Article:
Bringing down prices of vegetables
The late Interior Secretary Jessie Robredo is Inquirer’s Filipino of the Year for 2012.
It’s a pity he’s already gone and can’t appreciate the accolade.
Robredo is the only other nonliving Pinoy, apart from actor Fernando Poe Jr. in 2004, to receive the award.
Robredo’s “tsinelas” (slippers) brand of leadership endeared him to the citizenry, especially the slippers-wearing masses. The late secretary loved to wear slippers even outside his house.
Many say he would have become our next President in 2016.
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President Noy says that weather permitting, the Philippines will not only be self-sufficient in rice soon, but it may also export the staple commodity before the end of this year.
The country used to be the world’s biggest importer of rice.
So let’s all pray for good weather.
Credit goes to Agriculture Secretary Proceso Alcala whose constant dialogue and good rapport with rice farmers have produced results.
Alcala is the only agriculture chief, apart from the late Agriculture Minister Arturo Tanco Jr., who has made rice plentiful in the country that it may soon be an exporter of the commodity.
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Alcala deserves the title of “food czar” for bringing down not only the price of rice, but also that of vegetables because of their steady supply in the market.
The price of a commodity goes down when it is readily available in the market.
The agriculture secretary is trying to eliminate the middleman—and is slowly succeeding—by helping set up food terminals in many parts of the country.
These food terminals buy food harvests directly from the farmers based on the current wholesale prices of the products.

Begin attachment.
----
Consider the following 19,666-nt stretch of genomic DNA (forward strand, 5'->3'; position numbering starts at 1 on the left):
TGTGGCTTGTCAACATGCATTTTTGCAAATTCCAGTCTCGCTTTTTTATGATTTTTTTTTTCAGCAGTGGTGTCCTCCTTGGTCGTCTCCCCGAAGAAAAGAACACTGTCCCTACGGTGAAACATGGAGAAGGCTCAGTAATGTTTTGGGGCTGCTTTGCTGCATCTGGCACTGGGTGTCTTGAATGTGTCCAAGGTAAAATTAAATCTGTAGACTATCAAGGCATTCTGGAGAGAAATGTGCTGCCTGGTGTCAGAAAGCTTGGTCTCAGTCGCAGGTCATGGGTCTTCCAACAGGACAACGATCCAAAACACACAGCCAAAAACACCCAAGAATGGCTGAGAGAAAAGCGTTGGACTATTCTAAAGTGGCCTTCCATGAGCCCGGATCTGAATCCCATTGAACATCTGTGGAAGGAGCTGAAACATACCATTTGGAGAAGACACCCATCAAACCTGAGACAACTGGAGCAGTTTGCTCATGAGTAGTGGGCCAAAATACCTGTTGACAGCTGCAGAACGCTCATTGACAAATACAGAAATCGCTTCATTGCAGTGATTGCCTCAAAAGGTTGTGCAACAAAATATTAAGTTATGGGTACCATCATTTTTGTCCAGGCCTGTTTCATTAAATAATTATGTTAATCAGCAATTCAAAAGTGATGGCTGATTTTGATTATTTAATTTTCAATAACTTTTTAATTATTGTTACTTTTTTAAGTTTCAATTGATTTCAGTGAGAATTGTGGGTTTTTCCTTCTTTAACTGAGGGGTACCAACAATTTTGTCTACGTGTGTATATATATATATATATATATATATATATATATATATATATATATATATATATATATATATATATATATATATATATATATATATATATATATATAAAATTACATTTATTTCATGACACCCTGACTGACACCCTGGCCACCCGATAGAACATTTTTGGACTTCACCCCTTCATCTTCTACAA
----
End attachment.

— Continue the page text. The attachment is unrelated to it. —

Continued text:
The middleman buys cheap from the farmers and sells high to food outlets.
The elimination of the middleman will greatly reduce food prices.
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Helping the aggie chief in eliminating the middleman is Leah Cruz, president of the Vegetable Importers, Exporters and Vendors Association of the Philippines (Vieva).
Vieva, upon Alcala’s encouragement, has set up farmers’ groups from whom it buys vegetables and rice at the current market price.
It also educates farmers on the best way to grow vegetables and rice through organic farming.
Organic farming does away with the use of commercial fertilizer, which has been found to be toxic to humans and eventually makes the soil infertile.
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Vieva, in cooperation with the Department of Agriculture, has set up demonstration or pilot farms using the organic method.
I have volunteered my farm in Barangay Bacungan, Puerto Princesa City, as Vieva’s demonstration farm.
Vieva’s aim, also upon Secretary Alcala’s encouragement, is to make Palawan province self-sufficient in vegetables and eventually an exporter.
At present, Palawan imports its vegetables from Iloilo province and Manila.
That’s the reason vegetables in Palawan are much more expensive than fish and seafood, which it exports.
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Clients of Globe Telecom complain of dropped calls and the lack of a signal, but which are charged to clients.
In short, Globe clients pay for the company’s inefficient service.
A Globe client myself, I notice Globe gives a good signal only a few hours every month, yet the company charges its clients in full.
If Globe continues to ignore the public outcry for a more efficient service, then let’s all switch to its rival network.
Let’s stop becoming victims of highway robbery by Globe.
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